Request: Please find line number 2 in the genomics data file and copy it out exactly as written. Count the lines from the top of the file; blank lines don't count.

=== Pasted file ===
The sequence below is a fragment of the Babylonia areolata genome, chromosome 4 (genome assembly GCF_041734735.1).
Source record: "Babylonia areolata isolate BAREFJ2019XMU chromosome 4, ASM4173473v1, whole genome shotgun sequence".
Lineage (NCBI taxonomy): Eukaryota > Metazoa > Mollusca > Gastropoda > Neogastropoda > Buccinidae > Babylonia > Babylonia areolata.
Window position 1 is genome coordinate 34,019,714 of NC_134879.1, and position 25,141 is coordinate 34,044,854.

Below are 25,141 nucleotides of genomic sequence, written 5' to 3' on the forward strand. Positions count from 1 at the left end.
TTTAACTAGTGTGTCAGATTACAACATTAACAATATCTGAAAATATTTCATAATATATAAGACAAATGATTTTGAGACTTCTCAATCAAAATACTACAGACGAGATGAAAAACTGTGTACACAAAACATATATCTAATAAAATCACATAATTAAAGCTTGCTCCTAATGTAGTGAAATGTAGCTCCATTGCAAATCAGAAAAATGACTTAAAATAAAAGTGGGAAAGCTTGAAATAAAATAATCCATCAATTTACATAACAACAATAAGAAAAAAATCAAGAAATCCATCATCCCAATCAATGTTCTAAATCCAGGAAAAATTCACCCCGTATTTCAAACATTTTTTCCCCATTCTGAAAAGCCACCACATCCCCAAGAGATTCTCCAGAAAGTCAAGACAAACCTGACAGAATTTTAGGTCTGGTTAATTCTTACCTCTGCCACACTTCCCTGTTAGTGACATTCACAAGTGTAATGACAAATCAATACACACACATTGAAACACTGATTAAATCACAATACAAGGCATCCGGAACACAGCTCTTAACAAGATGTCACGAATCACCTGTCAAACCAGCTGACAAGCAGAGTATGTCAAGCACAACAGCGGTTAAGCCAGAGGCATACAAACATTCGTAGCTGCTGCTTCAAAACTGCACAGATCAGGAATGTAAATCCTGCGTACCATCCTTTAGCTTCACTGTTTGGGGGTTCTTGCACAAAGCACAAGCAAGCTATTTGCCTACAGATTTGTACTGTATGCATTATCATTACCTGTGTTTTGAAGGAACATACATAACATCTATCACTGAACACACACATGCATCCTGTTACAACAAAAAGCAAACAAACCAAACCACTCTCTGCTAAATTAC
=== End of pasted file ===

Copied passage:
Source record: "Babylonia areolata isolate BAREFJ2019XMU chromosome 4, ASM4173473v1, whole genome shotgun sequence".